When visiting Fuerteventura you have a large variety of sights that are interesting to a multitude of travelers.
There are many museums on the island and they are wide spread. Near the mid-east side of the island located around the Caleta de Fuste area you have the Museo de la Sal(Salt Museum) where you will find large pools used in the extraction of salt from the ocean water and the processing area for the collection of the salt. Many businesses use this salt and it is a point of local pride to use this island-made product. There is also a large skeleton of a humpback whale that was found on the beach and has been mounted for viewing on site. Located near Las Salinas beach there are great views and also a small restaurant that serves fish caught near bye.
Another must-see is the Betancuria Museum of Archaeology and Ethnography where you can learn about the geology and the origins of different types of life on the island. There are multiple sections of this museum covering the native people that inhabit the island. The Maxot are the original inhabitants on the island and have a claim as the original people of Fuerteventura and also have their own language. There are also other sections in the museum about the paleontology and life of other inhabitants on the island such as the oceanic and terrestrial forms of life. There are many fossils and other remains of life and ethnic traces that can be seen here. While in Betancuria be sure to get a look at the night sky from the beach or somewhere with a clear view of the sky. Being one of the best spots on the island for star-gazing and with the lack of local light glare, you can be sure to have a great view at the heavens and the many stars looking over you.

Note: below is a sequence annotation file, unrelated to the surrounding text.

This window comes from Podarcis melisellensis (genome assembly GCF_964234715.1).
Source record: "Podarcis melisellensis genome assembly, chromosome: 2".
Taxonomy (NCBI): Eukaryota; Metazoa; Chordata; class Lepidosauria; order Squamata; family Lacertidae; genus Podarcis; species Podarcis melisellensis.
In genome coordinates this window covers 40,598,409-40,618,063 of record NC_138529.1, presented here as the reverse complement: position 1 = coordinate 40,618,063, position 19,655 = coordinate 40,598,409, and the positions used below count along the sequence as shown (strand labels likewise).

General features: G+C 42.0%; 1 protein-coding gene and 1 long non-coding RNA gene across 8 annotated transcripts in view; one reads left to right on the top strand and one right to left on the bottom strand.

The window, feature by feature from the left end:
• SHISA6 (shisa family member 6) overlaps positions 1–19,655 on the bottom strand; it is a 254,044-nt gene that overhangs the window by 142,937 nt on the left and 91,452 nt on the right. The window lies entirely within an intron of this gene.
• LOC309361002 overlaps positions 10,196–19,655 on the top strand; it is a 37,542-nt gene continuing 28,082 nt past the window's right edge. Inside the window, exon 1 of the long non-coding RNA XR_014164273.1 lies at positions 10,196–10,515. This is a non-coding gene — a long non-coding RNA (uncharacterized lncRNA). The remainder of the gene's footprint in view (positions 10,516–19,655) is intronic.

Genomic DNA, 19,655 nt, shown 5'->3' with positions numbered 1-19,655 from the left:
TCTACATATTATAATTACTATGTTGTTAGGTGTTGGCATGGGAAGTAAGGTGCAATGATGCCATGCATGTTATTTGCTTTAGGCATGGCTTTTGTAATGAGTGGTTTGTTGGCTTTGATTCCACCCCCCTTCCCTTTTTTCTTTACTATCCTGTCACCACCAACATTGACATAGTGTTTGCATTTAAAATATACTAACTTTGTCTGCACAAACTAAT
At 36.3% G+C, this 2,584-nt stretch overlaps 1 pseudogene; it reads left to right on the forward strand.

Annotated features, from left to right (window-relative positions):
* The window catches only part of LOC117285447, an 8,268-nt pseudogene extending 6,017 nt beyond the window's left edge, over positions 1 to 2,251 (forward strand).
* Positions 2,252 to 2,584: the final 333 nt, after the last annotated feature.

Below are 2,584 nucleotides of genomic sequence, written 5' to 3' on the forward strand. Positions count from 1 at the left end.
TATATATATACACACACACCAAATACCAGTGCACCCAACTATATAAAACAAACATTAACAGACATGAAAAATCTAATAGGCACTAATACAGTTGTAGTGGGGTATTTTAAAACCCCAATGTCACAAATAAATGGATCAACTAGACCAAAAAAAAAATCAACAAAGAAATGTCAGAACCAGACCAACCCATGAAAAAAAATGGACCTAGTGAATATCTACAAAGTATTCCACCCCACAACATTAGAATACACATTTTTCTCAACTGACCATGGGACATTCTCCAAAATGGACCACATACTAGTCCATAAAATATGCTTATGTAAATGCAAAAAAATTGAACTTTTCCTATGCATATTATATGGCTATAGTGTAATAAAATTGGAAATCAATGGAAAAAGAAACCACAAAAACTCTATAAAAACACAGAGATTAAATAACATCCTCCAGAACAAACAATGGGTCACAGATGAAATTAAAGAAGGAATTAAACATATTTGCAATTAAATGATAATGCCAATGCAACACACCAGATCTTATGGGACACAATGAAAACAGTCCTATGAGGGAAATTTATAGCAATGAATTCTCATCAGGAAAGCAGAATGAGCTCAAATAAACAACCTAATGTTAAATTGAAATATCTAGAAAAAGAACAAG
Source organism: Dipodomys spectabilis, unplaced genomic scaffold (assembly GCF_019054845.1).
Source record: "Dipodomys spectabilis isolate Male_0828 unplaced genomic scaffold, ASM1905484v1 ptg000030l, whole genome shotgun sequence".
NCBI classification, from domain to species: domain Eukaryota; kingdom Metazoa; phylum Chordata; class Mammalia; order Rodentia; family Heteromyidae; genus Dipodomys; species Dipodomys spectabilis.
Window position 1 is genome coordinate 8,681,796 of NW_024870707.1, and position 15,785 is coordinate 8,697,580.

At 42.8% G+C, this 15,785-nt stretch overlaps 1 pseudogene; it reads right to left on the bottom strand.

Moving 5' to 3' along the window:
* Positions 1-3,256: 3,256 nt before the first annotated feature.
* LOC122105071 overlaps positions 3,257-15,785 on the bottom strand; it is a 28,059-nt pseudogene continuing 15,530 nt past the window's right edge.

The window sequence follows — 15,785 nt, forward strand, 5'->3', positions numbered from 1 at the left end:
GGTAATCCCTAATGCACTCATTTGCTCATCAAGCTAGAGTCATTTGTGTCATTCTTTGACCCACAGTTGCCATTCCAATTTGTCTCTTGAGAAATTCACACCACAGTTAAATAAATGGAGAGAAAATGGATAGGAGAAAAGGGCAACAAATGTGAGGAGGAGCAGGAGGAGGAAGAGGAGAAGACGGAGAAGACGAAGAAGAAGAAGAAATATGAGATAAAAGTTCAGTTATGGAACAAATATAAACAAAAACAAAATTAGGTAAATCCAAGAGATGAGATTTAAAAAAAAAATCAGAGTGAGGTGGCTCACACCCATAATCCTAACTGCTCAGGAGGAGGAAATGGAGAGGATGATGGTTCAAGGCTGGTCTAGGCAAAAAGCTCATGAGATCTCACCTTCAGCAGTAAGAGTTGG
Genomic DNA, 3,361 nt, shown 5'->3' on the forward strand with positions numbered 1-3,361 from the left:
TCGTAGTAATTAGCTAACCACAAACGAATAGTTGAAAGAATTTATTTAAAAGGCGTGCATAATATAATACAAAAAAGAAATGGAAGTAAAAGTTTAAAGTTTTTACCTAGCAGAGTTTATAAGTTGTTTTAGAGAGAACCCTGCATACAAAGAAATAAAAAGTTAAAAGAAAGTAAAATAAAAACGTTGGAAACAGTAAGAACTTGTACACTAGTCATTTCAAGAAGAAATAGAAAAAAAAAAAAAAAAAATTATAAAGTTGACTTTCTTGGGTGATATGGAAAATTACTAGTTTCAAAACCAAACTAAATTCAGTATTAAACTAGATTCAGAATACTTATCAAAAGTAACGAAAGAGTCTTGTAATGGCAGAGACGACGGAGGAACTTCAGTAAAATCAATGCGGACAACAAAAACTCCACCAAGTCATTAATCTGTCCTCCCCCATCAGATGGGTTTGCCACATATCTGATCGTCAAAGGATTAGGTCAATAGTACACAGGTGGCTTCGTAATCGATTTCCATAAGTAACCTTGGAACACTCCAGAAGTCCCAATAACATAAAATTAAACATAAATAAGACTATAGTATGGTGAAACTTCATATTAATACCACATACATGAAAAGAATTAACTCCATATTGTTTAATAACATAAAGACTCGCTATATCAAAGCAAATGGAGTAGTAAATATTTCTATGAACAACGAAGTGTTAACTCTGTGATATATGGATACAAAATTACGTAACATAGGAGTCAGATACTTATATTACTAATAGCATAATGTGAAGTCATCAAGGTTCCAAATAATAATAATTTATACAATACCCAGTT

There are many vista points scattered about the island and you are sure to get the perfect vacation picture from one of them. A few are located in the south near the town of Cofete where you can see both sides of the island at the same time. The Itsmo de la Pared is, without a doubt, one of the most impressive spot of the island, with real sand sculptures created by the erosion of time. Tindaya volcano has also a viewer nearby.
Spanish culture lives at Casa de Unamuno, a museum dedicated to a Spanish writer and philosopher that was exiled to the island due to political ideals. Removed from Spanish society, Miguel De Unamuno helped to re-discover the island and add to the literary database with many sonnets written while on Fuerteventura.
A visit to the Aloe Vera museum will guided you into the hand-made production of pure aloe for the sun-riddled visitors and locals. It is located south of La Oliva near the middle of the island.
One of the most beautiful cliffs of the island is located in the center, with palm trees and windmills for water extraction, near Antigua. A perfect place for a picnic and some good pictures.
There are also ferries that can take you to near-bye islands such as Isla de Lobos or Lanzorate if you would like to visit another island.
The majority of Fuerteventura is considered a nature biosphere and has protection for the animals and marine life here. The biosphere covers over 352,812 hectares and is considered one of the best models for the use of renewable energies in Europe.